It is also ironical that the Aragalaya is now being accused of unlawfully entering State property and looting artifacts and damaging state property, when the enormous financial loss caused to the country by corruption and gross mismanagement of national resources by politicians and public officials of this government, and in the Bond scam during the Yahapalanaya government, have  not been prosecuted in any legal proceedings. No one has upto now been held accountable, despite the appointment of many Commissions, and frequent investigations.

The President’s new discourse outlined in his policy statements to Parliament and the nation suggests that the State is going to make institutional arrangements to sponsor the Aragalaya with hotlines, a high-powered committee and administrative arrangements.  This is surely a peculiar interpretation of the abiding values embedded in the right of protest and dissent of the People. Amazingly, these plans and policies of the President have been combined with the declaration of a State of Emergency accompanied by draconian Gazette regulations. These measures have empowered the armed forces and the police to suppress dissent and violate the constitutionally guaranteed fundamental rights of citizens. The President’s constant adulation of the military, his frequent visits and interactions with the armed forces, send a chilling message of militarism in governance. These actions are supported by a reckless, irresponsible, and sometimes corrupt constituency of Pohottuwa  Parliamentarians, who helped to elect President Wickremasinghe to office, and are still members of this government. 

Given these appalling realities, we as citizens ask the President and the Opposition Parties to address the following important matters.

For the President:

1. Recognise that in our Constitution Article 4, the  Executive President holds office as the person “ELECTED BY  THE PEOPLE.”  The Constitution provides for a transfer of power to a President ELECTED BY MEMBERS OF PARLIAMENT due to a vacancy in the Presidency.  This should not be interpreted to mean that a President who takes office after a discredited ex-President has vacated post  can claim to hold office for the balance term of that ex-President, and his government. The loss of legitimacy of the predecessor President and government surely affects the idea of continuity. President Wickremesinghe should therefore, in keeping with foundational democratic values not seek to hold office for the full BALANCE TERM of the former President. 

2. Clarify what he means by the mandate given to him to “introduce systemic change in governance on behalf of the silent majority.” All we see is that he has engaged in various measures which entrench dictatorial governance. Even more dangerously he is justifying authoritarianism in governance on the myth of threats to national security.  He is also framing the need for national unity and an all party consensus at this time, as the essential need for co-operation from the opposition parties, with the discredited Pohottuwa government.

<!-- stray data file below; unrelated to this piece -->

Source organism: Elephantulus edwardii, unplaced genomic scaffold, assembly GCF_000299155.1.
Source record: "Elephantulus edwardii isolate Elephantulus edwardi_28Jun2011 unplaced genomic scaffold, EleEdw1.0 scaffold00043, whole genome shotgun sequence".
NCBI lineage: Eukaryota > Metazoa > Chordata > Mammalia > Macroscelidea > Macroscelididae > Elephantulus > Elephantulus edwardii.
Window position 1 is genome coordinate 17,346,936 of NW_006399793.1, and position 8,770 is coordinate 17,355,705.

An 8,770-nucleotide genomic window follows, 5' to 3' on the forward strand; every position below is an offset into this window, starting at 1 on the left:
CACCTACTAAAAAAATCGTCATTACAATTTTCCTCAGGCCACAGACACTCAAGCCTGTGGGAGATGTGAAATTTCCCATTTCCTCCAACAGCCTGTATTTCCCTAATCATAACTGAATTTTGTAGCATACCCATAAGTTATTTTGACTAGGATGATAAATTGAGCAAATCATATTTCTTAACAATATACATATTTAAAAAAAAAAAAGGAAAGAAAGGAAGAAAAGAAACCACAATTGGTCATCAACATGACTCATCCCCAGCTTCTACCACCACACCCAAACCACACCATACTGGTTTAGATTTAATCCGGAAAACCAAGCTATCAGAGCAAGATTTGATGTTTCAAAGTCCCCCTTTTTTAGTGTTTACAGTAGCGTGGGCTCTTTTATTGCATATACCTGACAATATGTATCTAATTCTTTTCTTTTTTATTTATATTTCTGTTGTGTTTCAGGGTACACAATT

This is in fact encouraging the public  and these parties to disregard the flagrant corruption and abuse of power that caused this dreadful man-made disaster in our country and the very rationale for Gotabaya Rajapakse being forced to run away. We are encouraged to forget why all his family members were forced out of office. After all, it was the Aragalaya initiative that helped the nation to recognize the responsibilities and accountability of the Rajapakse led Pohottuwa government for abysmal  governance and abuse of power.

3. We call upon him to act on the clearly articulated demands of the Aragalaya.  Their concept of systemic change is a corruption free government that is not engaged in reckless abuse of powers. They want an abolition of the Executive Presidency and strong institutions that respect the rights and needs of the People. Therefore, fulfilling his oath of office, the President must WITHDRAW THE STATE OF EMERGENCY which has NO RATIONALE OR JUSTIFICATION WHATSOEVER at this time.  He must respect, protect and implement the fundamental rights of the People, including the right to protest and dissent. Such action must be accompanied by the release of all those participants in the Aragalaya held in custody under orders of arrest and detention, and restoration of their right to freedom of movement and overseas travel.    

4. Recognising himself as an INTERIM PRESIDENT he must act under the Constitutional provisions and hold a General Election as soon as he is empowered to dissolve Parliament. This will enable the country to decide on the next government.  In the interim period he should implement the general demand in the country today for a government representative of all parties, without reinstating the discredited Pohottuwa government. He clearly made a promise to the nation on the 13th of July  that he would resign as PM and only hold office till an all-party interim government was appointed. The huge trust deficit that he acknowledged then must be recognized now by President Wickremesinghe, if he is to lead an all-party interim government. 

5. President Wickremesinghe should not waste time on ad hoc Constitutional reforms such as the 22nd Amendment. Even the much publicised 19th Amendment had serious problems of achieving balance of powers between President and Prime Minister. It had many other shortcomings as evidenced in the constitutional crisis of 2018.  The President should immediately take steps to ensure the abolition of the Executive Presidency before Parliamentary elections are held. The 21st Amendment that went before the courts, addressed this critical demand for constitutional reform and an early abolition of the Executive Presidency.  This can be enacted without delay with a time frame for transfer of power. 

For the Opposition Parties:

Respond to the current situation in the interests of the nation but not in such a manner as to ensure the continuation of the Pohottuwa Cabinet and government. We expect them to also respect and advance the fundamental rights of the People. They must take a stand on repealing the Emergency and in particular in supporting an interim All-Party government that does not seek to deny or restrict the right of dissent and protest of the People. This must be their contribution to helping the All-Party Interim government this country needs at this time. Co-operation with a discredited government is not a solution to the current economic and political crisis though it is advocated by some religious leaders and some media.